Sage Insights: Geopolitics, Earnings, and Investing Principles

The market volatility that has come to define the start of 2022 persisted through April and left many investors feeling anxious. Policymakers – and investors – were focused on rising prices and efforts to contain them coming into this year. Unfortunately, that inflation continued last month, largely driven by dual pressures playing out on a global scale. At the same time, equity markets entered correction territory, partly prompted by these supply chain issues and ongoing labor challenges.

In times of significant uncertainty and market volatility, maintaining a focus on your goals and time horizon is especially essential. In this issue of Insights, we continue to examine the implications of the conflict in Ukraine and share key details from first-quarter earnings and equity markets, along with a bit of perspective on the power of not deviating from your strategic investment plan.

Financial Markets Re-Enter Correction Territory

In equity markets, through April, U.S. large-cap stocks fell 12% from all-time highs reached earlier this year, re-entering correction territory (i.e., losses greater than 10%). The U.S. technology-focused Nasdaq Index moved even further into correction territory, falling 22% lower from its last all-time high set in November 2021. International stock indices have also seen declines this year, with the most widely quoted international stock index down 12% in 2022, while emerging market stocks are down 14%[1].

Despite near-universal declines this year, Sage’s investment principles and focus compel us to look at the broader context. Through that lens, we see a more optimistic outlook — the 5- and 10-year returns of Global Equities through April 2022 have been 9.46% and 9.21% annualized.

On the bond front, rising interest rates were the primary drivers of negative performance. Through April, the 9.5% decline in the Bloomberg Barclay’s U.S. Aggregate Index was the worst start in over 40 years for bonds.

As we noted last month, Sage actively planned for this historically challenging start in the bond market. There are several strategies our investment teams and advisers can utilize to counteract this trend. We continue to look toward nontraditional bond funds and alternatives to provide diversification during these times of interest rate volatility.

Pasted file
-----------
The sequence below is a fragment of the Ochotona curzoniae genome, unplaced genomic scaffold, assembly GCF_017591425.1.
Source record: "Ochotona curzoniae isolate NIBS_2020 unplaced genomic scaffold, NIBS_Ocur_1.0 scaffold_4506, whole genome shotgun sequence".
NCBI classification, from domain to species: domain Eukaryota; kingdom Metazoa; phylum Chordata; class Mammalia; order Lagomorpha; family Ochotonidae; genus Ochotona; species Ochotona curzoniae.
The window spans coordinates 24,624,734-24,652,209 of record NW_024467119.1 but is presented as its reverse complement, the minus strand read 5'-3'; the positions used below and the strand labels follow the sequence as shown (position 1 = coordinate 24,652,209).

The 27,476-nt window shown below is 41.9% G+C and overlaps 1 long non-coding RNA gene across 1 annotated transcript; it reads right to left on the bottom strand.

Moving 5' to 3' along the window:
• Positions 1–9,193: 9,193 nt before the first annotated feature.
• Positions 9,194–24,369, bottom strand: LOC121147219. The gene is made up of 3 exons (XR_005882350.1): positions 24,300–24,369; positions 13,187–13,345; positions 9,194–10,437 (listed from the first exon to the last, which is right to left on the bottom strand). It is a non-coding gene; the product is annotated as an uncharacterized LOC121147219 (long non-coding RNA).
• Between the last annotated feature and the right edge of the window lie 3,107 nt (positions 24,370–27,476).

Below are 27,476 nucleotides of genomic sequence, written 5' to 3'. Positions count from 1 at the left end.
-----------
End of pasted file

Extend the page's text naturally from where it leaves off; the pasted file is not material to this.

Financial markets performance table by FactSet Data through 4/31/2022

1. Conflict in Ukraine Shows No Sign of Slowing

We understand the unease around markets and the state of the world these days. We feel it, too. A global event of this longevity and scale demands continued focus as we analyze the implications and construct diversified investment portfolios to withstand challenging environments.

From a humanitarian standpoint, we share the anguish and anxiety this conflict is creating for so many of our clients. We continue to hope for a swift end to this global conflict. However, April saw Russia escalating its aggression by cutting off energy to Poland and preparing to invade Moldova. Despite these developments, our current perspective is that the ongoing conflict should have a modest negative impact on global economic growth while contributing to lingering inflation. We expect that the effects will be felt most acutely in Europe, which is more dependent on Russia as a primary provider of energy, but also that ripple effects could be felt throughout the world.

Lingering, elevated inflation will likely lead to more aggressive central banks. Over the coming months, we expect the Federal Reserve to continue to raise interest rates in increments of 0.25 to 0.50 percentage points bps per meeting. This is a development we have anticipated. We continuously monitor portfolios and integrate investments that may protect against a variety of outcomes, including continued elevated inflation. These strategies include nontraditional bonds, floating-rate loans, infrastructure, and others.

As we’ve shared in the past, it’s difficult to foresee the outcome of this war and its ultimate impact over the coming months. That uncertainty is hard to sit with, especially as the conflict and its media coverage continue into its third month. That said, we know that double-digit intra-year losses have happened in the past. As shown in the tables below, the sell-off in U.S. equities was the third-worst in the four months to start the year since 1928, and the start for bonds was the worst over that time period (see table below).